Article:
The quote that begins each chapter and the In Memory section at the beginning of the book, which is dedicated to 5 veterinarians who were among the pioneers of small animal veterinary nutrition, add a personal human touch to the wealth of information in this book. This is not just a nutrition text—it is a well-organized, useful tool for practice, classroom instruction, and personal education.—By Michael S. Hand, Craig D. Thatcher, Rebecca L. Remillard, Philip Roudebush, & Bruce J. Novotny. 1,314 pages; illustrated. Mark Morris Institute, PO Box 2097, Topeka, KS 66601. ISBN none. 2010. Price $130.00.

Harkness and Wagner's Biology and Medicine of Rabbits and Rodents (5th edition)

Reviewed by Glen Otto, DVM, DACLAM

The first edition of Harkness and Wagner's Biology and Medicine of Rabbits and Rodents was published in 1977. Since then, this has become a respected textbook that is commonly found on the bookshelves of people whose profession or hobby involves rodents and rabbits. The authors state that the goal for the fifth edition is to continue to serve as a practical reference while providing updated information to reflect advancing knowledge and current areas of interest.

The species covered include rabbits, guinea pigs, hamsters, gerbils, mice, rats, and chinchillas. The first 2 chapters provide an introduction to the concepts that are important for providing proper husbandry for these species and a description of their normal biology and reproduction. Unique anatomic or physiologic traits that have practical importance are highlighted. The authors include veterinarians from the United States and Canada; this is reflected by the fact that the tables that summarize regulatory requirements include US requirements (USDA and Institute for Laboratory Animal Research) and comparable expectations from the Canadian Council on Animal Care.

The third chapter discusses sample collection, drug administration, surgery, anesthesia, dentistry, and other diagnostic and therapeutic procedures. Included are drug dosage charts and a detailed listing of equipment and supplies needed to provide veterinary care for these species. The remainder of the book covers specific diseases and other abnormal conditions that commonly affect each species. The sections for many disease topics have been revised and reorganized, including some that are increasingly relevant (such as dermatopathies) and some that had not been recognized when the prior edition was published in 1995 (eg, mouse Norovirus infection).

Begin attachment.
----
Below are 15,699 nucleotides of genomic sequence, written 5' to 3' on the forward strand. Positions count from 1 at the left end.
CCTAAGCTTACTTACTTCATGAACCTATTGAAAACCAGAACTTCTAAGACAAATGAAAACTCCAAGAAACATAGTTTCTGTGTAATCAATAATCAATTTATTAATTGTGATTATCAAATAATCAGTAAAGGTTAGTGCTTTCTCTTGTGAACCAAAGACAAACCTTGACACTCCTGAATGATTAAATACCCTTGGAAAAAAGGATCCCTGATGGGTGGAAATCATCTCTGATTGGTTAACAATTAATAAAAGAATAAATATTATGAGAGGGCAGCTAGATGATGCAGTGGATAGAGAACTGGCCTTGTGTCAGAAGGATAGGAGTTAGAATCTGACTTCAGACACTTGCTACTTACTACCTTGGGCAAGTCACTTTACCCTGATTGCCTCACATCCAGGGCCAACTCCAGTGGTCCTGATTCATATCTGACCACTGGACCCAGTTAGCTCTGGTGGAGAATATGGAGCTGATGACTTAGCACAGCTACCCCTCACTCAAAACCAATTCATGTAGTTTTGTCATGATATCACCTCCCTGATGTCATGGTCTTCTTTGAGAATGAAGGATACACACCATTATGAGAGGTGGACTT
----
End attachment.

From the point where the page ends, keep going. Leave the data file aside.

The intended audience includes veterinarians, veterinary technicians, and scientists who use these species in biomedical research as well as individuals who work in companion animal veterinary practice or animal breeding and production. The text cites an AVMA estimate from 2007 that > 8 million rabbits and rodents were kept as pets in the United States, which highlights the need for this type of information. Practitioners that are seeing an increasing number of pocket pets will be especially interested in the case study section, which is a unique section of 47 clinical vignettes comprising case histories, self-examination questions, and corresponding answers provided by the authors.

Previous editions had a relative paucity of figures, many of which were line drawings. However, the most substantial enhancement to the fifth edition is the inclusion of an additional 200 illustrations, most of which are quality black-and-white photographs that specifically depict important points of information. This adds greatly to the value of the book for those who are new to the field and are looking for study materials as well as for experienced teachers and trainers who require visual aids for training purposes.

Despite the fact that it is now an extensively illustrated reference, this comprehensive text remains an affordable paperback that should be of broad interest. The authors acknowledge that this book was written as a project of the American College of Laboratory Animal Medicine (ACLAM) and that proceeds from sales of the book will support the ACLAM Foundation.—By John E. Harkness, Patricia V. Turner, Susan Vande Woude, & Colette L. Wheler. 455 pages; illustrated. Wiley-Blackwell, 2121 State Ave, Ames, IA 50014. ISBN 978-0-8138-1531—2. 2010. Price $79.99.

Simian Virology

Reviewed by Luis L. Rodriguez, DVM, PhD, and Peter W. Krug, PhD

Simian Virology is a well-organized and comprehensive book that should be useful for undergraduate and graduate students, veterinarians, biologists, and other professionals who work with nonhuman primates (NHPs), viruses of NHPs, or NHPs involved in research on human diseases. The comprehensive chapter on NHP classification is useful, and Tables 1.1 to 1.4 provide a good review for readers who lack experience in NHP taxonomy. The introductory virology section is extremely basic and could be skipped by trained virologists. Coverage of the contentious ethical issues surrounding the use of NHPs for biological experimentation is lacking in the section of the book that deals with the use of NHPs for research on human diseases. The authors emphasize those groups of viruses (ie, retroviruses and herpesviruses) on which most research is currently performed and provide less extensive coverage of some important viruses (such as rotaviruses). However, for most of the included virus families, coverage is balanced, including molecular virology and taxonomy, disease epidemiology, and, in some cases, natural history. The summaries of simian viruses included in this book provide insight into virus-natural host interactions that in many cases are not available for human pathogens. The sections on lentiviruses, simian immunodeficiency viruses, and the origins of HIV are particularly well written and comprehensive, which provides very interesting reading. The herpesviruses are also covered appropriately, and the authors provide a good overview of NHP viruses and their human counterparts. The inclusion of a section, albeit brief, on the transmission of human viruses to NHPs is a welcome addition. Students, scientists, and animal handlers should be aware that in addition to the dangers posed by NHP viruses to humans, humans and their viruses can also pose a risk to NHPs. We highly recommend this book as a valuable introduction and reference tool in the field of simian virology.—By Alexander F. Voevodin & Preston A. Marx Jr. 511 pages; illustrated. Wiley-Blackwell, 2121 State Ave, Ames, IA 50014. ISBN 978-0-8138-2432-1. 2009. Price $199.99.